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Incentives, choice and accountability in the provision of public services

  • Tim Besley

    ()

    (Institute for Fiscal Studies and London School of Economics)

  • Maitreesh Ghatak

    (Institute for Fiscal Studies)

This paper discusses a theoretical framework to study the issues of competition and incentives without relying on the standard profit-oriented market model in the context of the debates about public service reform in the UK. It uses the idea that the production of public services coheres around a mission, and discusses how decentralized service provision can raise productivity by matching motivated workers to their preferred missions. Our focus on competition and incentives cuts across traditional debates about public versus private ownership and allows for the possibility of involving private non-profits. We also address concerns about the consequences of allowing more flexibility in mission design and competition on inequality.

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File URL: http://www.ifs.org.uk/wps/wp0308.pdf
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Paper provided by Institute for Fiscal Studies in its series IFS Working Papers with number W03/08.

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Length: 30 pp
Date of creation: May 2003
Date of revision:
Handle: RePEc:ifs:ifsewp:03/08
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  1. Avinash Dixit, 2002. "# Incentives and Organizations in the Public Sector: An Interpretative Review," Journal of Human Resources, University of Wisconsin Press, vol. 37(4), pages 696-727.
  2. Francois, Patrick, 2000. "'Public service motivation' as an argument for government provision," Journal of Public Economics, Elsevier, vol. 78(3), pages 275-299, November.
  3. Dennis Epple & Richard Romano, 2008. "Educational Vouchers And Cream Skimming," International Economic Review, Department of Economics, University of Pennsylvania and Osaka University Institute of Social and Economic Research Association, vol. 49(4), pages 1395-1435, November.
  4. Tim Besley & Maitreesh Ghatak, 2005. "Competition and incentives with motivated agents," LSE Research Online Documents on Economics 928, London School of Economics and Political Science, LSE Library.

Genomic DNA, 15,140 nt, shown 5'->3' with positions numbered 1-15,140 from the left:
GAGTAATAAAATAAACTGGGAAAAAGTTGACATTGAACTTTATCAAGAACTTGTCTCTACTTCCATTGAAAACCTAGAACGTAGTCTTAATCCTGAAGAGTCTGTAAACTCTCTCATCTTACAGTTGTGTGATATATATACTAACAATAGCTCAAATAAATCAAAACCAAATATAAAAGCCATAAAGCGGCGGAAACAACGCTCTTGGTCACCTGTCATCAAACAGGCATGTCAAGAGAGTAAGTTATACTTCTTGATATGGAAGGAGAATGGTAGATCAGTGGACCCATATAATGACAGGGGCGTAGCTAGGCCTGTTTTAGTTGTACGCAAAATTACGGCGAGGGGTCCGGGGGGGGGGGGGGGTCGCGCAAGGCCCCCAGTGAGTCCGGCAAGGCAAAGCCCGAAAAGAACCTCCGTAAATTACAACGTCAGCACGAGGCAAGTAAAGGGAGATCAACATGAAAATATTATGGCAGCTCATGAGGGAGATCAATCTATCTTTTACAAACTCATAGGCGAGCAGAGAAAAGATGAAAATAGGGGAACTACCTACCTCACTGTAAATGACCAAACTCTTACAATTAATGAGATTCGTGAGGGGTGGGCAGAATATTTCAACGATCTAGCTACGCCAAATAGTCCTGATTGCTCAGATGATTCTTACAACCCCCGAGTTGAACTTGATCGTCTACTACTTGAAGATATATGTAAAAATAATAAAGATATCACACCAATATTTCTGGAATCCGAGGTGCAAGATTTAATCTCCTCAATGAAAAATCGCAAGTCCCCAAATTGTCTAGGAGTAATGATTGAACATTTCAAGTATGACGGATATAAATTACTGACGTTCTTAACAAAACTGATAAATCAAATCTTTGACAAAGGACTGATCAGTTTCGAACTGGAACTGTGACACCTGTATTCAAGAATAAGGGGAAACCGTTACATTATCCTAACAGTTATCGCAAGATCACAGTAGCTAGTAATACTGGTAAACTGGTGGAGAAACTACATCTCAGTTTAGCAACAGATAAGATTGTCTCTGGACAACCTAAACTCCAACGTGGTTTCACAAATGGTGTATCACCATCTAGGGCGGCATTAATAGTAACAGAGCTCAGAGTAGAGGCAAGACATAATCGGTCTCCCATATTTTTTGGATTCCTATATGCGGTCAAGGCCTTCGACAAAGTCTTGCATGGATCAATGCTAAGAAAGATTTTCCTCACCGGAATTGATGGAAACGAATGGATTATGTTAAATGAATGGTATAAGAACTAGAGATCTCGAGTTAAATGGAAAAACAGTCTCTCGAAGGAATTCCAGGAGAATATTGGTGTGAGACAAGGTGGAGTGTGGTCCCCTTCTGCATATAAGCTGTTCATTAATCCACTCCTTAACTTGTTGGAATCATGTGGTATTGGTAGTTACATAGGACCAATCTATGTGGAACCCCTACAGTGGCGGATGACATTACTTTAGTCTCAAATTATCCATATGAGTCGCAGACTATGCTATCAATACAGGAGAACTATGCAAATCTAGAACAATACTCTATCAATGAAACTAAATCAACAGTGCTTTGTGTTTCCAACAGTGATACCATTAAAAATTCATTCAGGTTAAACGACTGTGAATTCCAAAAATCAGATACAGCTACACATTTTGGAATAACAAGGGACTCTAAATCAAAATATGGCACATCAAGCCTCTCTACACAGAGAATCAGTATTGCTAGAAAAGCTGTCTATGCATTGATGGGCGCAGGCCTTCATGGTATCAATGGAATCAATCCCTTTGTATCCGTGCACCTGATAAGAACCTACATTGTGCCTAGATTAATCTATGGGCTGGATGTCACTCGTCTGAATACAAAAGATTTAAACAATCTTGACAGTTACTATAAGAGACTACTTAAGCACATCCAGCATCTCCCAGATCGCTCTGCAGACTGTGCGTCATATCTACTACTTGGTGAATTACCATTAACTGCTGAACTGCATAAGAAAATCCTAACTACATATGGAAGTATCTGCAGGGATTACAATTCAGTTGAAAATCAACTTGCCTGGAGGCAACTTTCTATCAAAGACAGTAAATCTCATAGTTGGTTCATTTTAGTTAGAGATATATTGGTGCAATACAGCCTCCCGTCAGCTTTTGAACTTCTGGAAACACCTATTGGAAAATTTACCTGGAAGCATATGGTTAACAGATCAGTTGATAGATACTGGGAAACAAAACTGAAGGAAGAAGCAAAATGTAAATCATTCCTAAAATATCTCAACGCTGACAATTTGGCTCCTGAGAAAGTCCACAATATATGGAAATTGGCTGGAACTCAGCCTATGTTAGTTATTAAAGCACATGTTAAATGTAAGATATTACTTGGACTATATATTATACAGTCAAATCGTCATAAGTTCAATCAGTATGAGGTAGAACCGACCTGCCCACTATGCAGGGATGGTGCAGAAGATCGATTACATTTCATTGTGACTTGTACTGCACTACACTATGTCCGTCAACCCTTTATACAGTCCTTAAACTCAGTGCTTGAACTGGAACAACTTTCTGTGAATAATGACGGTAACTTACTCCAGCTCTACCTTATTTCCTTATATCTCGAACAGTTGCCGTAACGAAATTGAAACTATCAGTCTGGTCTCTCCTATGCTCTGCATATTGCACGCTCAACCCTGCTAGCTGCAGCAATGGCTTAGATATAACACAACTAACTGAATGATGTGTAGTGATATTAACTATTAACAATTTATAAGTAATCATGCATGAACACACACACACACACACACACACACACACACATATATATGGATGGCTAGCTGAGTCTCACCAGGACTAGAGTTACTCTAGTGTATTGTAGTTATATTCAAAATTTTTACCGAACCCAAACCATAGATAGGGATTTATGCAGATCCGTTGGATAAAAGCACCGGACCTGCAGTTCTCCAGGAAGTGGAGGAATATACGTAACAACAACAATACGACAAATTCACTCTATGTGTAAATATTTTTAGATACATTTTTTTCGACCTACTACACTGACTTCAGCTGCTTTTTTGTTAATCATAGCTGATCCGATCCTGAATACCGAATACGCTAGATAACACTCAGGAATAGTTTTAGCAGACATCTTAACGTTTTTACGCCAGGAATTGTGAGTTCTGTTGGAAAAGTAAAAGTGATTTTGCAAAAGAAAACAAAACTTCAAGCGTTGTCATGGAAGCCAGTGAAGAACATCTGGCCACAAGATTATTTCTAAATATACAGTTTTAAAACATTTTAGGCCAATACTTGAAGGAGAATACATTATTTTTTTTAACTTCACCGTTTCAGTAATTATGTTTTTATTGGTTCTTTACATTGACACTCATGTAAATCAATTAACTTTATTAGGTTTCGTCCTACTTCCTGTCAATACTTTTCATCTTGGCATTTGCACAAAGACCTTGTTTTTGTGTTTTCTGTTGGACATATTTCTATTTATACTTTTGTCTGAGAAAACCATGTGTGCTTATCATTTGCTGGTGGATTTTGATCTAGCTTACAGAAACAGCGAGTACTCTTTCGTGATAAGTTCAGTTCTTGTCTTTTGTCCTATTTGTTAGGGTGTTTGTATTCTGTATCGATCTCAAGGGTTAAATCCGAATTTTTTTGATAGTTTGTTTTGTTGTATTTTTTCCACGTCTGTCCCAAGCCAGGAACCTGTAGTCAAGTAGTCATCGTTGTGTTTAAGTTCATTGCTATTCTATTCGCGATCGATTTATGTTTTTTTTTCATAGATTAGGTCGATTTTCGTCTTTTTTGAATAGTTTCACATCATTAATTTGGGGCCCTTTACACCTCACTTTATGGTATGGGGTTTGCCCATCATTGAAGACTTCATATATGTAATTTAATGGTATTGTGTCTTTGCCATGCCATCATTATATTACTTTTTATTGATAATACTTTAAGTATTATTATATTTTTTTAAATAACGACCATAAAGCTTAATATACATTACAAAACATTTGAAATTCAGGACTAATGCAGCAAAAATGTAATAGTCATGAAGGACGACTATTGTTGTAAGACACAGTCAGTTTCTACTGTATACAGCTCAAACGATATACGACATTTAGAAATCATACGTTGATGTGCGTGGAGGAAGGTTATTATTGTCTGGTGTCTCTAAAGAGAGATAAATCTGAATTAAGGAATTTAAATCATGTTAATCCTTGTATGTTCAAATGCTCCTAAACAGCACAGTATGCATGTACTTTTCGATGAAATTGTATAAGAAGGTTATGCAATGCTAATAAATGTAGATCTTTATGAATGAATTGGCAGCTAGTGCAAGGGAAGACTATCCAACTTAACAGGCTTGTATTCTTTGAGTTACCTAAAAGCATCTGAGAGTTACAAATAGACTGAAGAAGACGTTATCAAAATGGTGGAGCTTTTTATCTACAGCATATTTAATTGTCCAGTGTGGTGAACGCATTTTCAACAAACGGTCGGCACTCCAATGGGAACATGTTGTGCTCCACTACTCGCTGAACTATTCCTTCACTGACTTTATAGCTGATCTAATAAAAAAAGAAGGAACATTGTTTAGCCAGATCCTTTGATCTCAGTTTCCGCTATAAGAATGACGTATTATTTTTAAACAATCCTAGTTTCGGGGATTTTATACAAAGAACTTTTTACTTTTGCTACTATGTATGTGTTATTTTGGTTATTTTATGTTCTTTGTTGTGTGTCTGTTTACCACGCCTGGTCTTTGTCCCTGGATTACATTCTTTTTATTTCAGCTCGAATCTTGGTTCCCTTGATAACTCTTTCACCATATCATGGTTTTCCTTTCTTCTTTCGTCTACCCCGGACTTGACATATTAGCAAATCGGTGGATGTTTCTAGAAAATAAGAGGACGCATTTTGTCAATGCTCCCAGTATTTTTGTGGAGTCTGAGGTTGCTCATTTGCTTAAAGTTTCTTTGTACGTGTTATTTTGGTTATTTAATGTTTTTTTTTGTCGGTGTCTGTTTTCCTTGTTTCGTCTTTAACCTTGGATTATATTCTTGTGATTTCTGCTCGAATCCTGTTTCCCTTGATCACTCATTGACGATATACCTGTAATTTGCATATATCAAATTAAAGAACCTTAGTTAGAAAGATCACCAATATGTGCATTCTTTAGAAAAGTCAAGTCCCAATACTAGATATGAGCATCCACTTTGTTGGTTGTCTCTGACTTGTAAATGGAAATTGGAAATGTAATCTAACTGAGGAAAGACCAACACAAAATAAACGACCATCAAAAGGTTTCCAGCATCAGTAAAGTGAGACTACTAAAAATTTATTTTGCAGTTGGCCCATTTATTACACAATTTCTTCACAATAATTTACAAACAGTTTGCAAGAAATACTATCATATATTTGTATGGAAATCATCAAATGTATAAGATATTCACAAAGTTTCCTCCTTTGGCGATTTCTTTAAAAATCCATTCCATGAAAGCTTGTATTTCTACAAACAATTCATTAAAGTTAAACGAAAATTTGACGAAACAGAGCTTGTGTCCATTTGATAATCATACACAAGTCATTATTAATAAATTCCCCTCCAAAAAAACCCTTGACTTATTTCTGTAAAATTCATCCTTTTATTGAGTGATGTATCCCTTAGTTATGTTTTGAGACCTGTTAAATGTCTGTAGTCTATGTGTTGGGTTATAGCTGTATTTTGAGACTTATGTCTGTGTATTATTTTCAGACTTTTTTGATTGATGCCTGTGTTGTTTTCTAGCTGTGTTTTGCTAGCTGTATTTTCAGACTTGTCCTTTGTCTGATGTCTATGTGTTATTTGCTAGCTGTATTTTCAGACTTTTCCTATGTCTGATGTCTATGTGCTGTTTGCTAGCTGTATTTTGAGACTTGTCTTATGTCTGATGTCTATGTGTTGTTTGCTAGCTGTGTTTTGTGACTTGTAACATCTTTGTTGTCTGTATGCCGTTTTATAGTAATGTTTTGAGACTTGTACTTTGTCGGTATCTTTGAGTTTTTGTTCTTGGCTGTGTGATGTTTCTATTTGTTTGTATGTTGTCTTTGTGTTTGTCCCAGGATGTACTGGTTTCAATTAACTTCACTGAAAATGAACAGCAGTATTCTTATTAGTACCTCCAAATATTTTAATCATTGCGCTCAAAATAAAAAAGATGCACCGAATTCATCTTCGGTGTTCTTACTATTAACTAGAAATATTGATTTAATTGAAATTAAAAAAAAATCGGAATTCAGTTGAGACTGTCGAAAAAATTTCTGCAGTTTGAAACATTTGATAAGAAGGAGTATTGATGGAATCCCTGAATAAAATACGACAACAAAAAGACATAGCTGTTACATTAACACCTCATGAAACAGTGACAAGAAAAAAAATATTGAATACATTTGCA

5. Schmidt, Klaus M., 1996. "Managerial Incentives and Product Market Competition," CEPR Discussion Papers 1382, C.E.P.R. Discussion Papers.
  6. Stephen Nickell, 1993. "Competition and Corporate Performance," CEP Discussion Papers dp0182, Centre for Economic Performance, LSE.
  7. Charles M. Tiebout, 1956. "A Pure Theory of Local Expenditures," Journal of Political Economy, University of Chicago Press, vol. 64, pages 416.
  8. Besley, Timothy J. & Ghatak, Maitreesh, 2001. "Government versus Private Ownership of Public Goods," CEPR Discussion Papers 2725, C.E.P.R. Discussion Papers.
  9. Caroline M. Hoxby, 2002. "School Choice and School Productivity (or Could School Choice be a Tide that Lifts All Boats?)," NBER Working Papers 8873, National Bureau of Economic Research, Inc.
  10. Bengt Holmstrom, 1999. "Managerial Incentive Problems: A Dynamic Perspective," NBER Working Papers 6875, National Bureau of Economic Research, Inc.
  11. Helen F. Ladd, 2002. "School Vouchers: A Critical View," Journal of Economic Perspectives, American Economic Association, vol. 16(4), pages 3-24, Fall.
  12. Le Grand, Julian, 1991. "Quasi-markets and Social Policy," Economic Journal, Royal Economic Society, vol. 101(408), pages 1256-67, September.
  13. Hart, Oliver, 1995. "Firms, Contracts, and Financial Structure," OUP Catalogue, Oxford University Press, number 9780198288817, March.
  14. Glennerster, Howard, 1991. "Quasi-markets for Education?," Economic Journal, Royal Economic Society, vol. 101(408), pages 1268-76, September.
  15. Michael Raith, 2003. "Competition, Risk, and Managerial Incentives," American Economic Review, American Economic Association, vol. 93(4), pages 1425-1436, September.
  16. Steve Gibbons & Stephen Machin, 2001. "Valuing Primary Schools," CEE Discussion Papers 0015, Centre for the Economics of Education, LSE.
  17. Holmstrom, Bengt & Milgrom, Paul, 1991. "Multitask Principal-Agent Analyses: Incentive Contracts, Asset Ownership, and Job Design," Journal of Law, Economics and Organization, Oxford University Press, vol. 7(0), pages 24-52, Special I.
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